The problem with food allergies is, of course, that short of testing everything you might eat, you can’t know when they’ll appear; and even that doesn’t account for the all-too-common development of new allergies (when I was a child, my list consisted simply of nuts, and peanuts). I have no idea about any new allergy until I eat something that contains the allergen and I feel ill. Today was a particularly annoying case of it—I had run out of bread at home and so gone out for breakfast; my breakfast consisted of a roasted vegetable sandwich with portobello mushroom. I subsequently went to the gym, did a bit of rolling (very badly, but I don’t blame allergies for that), then started feeling very ill and dizzy. After I sat down and my head cleared a bit, the nausea settled into a form that I have learned to associate with mild allergic reactions. But to what?

The problem with figuring this stuff out is that I rarely come across my allergens in isolation. The sandwich didn’t just contain mushrooms, after all; it also had onion, bell pepper, artichoke, and various other things (I don’t even recall all of them—I just noted that none of them were known allergens to me). This is obviously a perfect setup for conflating correlation and causation—I ate the sandwich; the sandwich had mushrooms in it; I got sick—ergo, the mushrooms made me sick. I know of no better way to identify allergens (save allergy tests requiring a referral and a long wait) than to simply note the occasions when I feel thus ill and try to identify common threads.

It gets extra tricky precisely because I have so many allergies. Did I feel sick today because of the mushroom, or something else in the sandwich? Did it contain some sort of legume, or perhaps hummus, that wasn’t mentioned? Was there some contaminant? Or, for that matter, did I feel ill for some entirely separate reason? This clouds the picture at every occasion of a presumed reaction, making it pretty hard to be sure. It doesn’t help to be aware that humans are notoriously prone to a false positive bias (presumably because, in an evolutionary context, seeing imagined patterns is only a little bit costly in terms of energy, whereas failing to see real patterns is often lethal: A limited heuristic budget predisposes us to finding patterns whether they exist or not).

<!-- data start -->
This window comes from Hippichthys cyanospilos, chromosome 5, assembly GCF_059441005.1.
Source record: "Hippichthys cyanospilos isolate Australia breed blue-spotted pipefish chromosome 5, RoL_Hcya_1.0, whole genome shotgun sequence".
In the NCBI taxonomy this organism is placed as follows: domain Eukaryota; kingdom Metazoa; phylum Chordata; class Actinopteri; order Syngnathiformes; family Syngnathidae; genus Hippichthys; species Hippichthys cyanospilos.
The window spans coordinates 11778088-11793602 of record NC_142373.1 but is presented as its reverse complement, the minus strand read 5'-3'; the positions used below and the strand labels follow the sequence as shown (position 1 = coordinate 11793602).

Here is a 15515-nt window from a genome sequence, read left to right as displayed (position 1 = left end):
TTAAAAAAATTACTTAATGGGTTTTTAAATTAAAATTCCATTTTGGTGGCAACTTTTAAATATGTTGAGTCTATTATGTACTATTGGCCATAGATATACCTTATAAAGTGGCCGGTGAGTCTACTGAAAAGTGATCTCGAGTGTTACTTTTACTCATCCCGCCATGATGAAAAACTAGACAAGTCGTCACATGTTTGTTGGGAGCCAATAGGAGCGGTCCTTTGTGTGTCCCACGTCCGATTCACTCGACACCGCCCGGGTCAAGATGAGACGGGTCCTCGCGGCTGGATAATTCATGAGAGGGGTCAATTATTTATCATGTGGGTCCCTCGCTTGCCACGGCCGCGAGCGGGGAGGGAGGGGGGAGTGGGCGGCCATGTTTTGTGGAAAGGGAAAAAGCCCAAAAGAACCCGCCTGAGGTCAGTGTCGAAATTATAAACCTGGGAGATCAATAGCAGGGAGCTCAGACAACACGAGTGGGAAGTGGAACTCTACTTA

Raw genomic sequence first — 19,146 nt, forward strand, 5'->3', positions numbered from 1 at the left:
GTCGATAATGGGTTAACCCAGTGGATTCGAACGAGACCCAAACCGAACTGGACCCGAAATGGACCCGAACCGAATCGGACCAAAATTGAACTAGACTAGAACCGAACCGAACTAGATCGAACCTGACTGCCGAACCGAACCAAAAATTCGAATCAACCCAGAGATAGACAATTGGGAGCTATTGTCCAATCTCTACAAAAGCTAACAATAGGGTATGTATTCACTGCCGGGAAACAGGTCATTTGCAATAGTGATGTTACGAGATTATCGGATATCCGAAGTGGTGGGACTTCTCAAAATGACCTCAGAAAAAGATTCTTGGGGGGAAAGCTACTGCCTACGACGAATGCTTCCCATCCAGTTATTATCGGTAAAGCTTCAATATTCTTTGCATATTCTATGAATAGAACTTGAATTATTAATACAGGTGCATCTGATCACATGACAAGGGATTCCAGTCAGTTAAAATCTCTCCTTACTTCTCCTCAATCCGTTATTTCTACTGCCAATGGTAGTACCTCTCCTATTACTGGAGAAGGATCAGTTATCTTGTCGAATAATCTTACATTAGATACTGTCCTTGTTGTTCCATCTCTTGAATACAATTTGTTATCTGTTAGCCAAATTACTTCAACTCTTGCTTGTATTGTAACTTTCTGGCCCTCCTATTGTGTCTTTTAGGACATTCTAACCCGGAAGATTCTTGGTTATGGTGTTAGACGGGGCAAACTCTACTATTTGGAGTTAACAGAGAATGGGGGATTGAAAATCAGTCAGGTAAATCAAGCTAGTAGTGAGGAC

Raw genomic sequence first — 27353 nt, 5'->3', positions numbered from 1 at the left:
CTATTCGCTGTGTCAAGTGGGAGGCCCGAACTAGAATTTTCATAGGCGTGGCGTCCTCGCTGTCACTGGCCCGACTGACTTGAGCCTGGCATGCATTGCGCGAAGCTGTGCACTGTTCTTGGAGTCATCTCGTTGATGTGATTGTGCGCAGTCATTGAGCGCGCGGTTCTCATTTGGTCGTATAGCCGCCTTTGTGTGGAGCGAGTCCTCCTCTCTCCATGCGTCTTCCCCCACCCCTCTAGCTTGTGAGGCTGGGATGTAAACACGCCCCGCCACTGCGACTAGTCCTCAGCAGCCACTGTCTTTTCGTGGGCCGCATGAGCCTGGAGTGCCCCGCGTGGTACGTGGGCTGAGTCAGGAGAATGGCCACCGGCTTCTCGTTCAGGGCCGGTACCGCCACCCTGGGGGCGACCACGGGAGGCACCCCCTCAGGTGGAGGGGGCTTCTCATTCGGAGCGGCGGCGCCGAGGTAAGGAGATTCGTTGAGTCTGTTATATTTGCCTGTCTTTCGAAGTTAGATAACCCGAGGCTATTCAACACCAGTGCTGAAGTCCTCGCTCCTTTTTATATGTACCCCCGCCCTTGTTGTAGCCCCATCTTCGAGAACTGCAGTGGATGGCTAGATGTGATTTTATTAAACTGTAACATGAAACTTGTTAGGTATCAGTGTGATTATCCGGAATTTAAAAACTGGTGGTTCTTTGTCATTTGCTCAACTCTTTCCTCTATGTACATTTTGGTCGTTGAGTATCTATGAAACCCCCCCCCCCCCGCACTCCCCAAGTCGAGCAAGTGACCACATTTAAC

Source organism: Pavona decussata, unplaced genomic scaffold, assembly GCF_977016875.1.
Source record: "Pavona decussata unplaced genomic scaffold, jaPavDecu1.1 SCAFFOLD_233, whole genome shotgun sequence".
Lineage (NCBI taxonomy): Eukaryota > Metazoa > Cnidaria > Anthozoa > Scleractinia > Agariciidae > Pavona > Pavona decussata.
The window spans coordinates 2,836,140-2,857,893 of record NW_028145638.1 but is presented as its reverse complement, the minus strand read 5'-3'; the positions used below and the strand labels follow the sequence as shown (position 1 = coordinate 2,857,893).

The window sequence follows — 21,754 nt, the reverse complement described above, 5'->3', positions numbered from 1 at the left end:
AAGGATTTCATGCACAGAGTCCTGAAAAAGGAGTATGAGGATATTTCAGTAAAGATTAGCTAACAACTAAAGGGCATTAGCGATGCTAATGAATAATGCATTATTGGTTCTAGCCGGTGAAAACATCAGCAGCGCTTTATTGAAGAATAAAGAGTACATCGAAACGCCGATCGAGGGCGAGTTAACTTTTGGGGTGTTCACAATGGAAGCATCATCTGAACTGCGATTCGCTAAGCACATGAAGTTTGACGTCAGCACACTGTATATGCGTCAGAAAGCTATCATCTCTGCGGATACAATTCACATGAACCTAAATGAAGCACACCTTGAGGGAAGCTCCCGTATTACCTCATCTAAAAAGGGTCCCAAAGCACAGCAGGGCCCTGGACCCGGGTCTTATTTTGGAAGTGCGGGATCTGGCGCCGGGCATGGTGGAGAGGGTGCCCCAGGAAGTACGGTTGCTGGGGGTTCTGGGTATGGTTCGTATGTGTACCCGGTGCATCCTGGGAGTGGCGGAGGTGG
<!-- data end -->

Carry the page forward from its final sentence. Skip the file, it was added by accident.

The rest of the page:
The strongest datum supporting my conclusion occurred the other week, when I made a warm pasta salad I’ve taken to very frequently making for work lunches. I usually make it with whole wheat penne, sautéed red onion, steamed kale (and sometimes spinach), pieces of sundried tomato, and pieces of capocollo ham. (It’s quite tasty.) The other week, however, I was out of capocollo but had some mushrooms—so I sautéed them as a substitute. After eating that, I felt mildly ill, even though I’ve always felt fine when eating the same dish made with capocollo and no mushrooms. As far as it’s possible to isolate variables, I’d say that did it. But even so, that alone was hardly ironclad—all the confounding factors still applied; and at the time, how was I to hold mushrooms as a culprit over, say, kale? I’d never reacted poorly to kale, of course, but I didn’t think I was allergic to mushrooms either! —Well, a number of events like today’s, coupled with that much stronger datum, has lead me to this reluctant conclusion: I’m fairly certain (say, 85%­–90%) that I am, in fact, allergic to these mushrooms; and I shall no longer eat them, if I can avoid it.

I will also try to get a referral to an allergy specialist again. I want this stuff confirmed.

On a side note to this, I looked up the mushroom in question and found that button, criminy, and portobello mushrooms are in fact the same species (Agaricus bisporus, or the table mushroom), harvested at different stages of maturity. This gives me some hope that even assuming that I am right and I am allergic to them (and my evidence is gathered from all three types, so their identity strengthens my conclusion) I may still be able to eat other mushrooms; especially as the fungi are a very, very diverse groups. (Many other edible mushrooms are not in the same genus or family; oyster mushrooms belong to the same order, Agaricales, whereas chanterelles are only related to the above at the level of the class Agaricomycetes.)


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Petter Häggholm

January 2018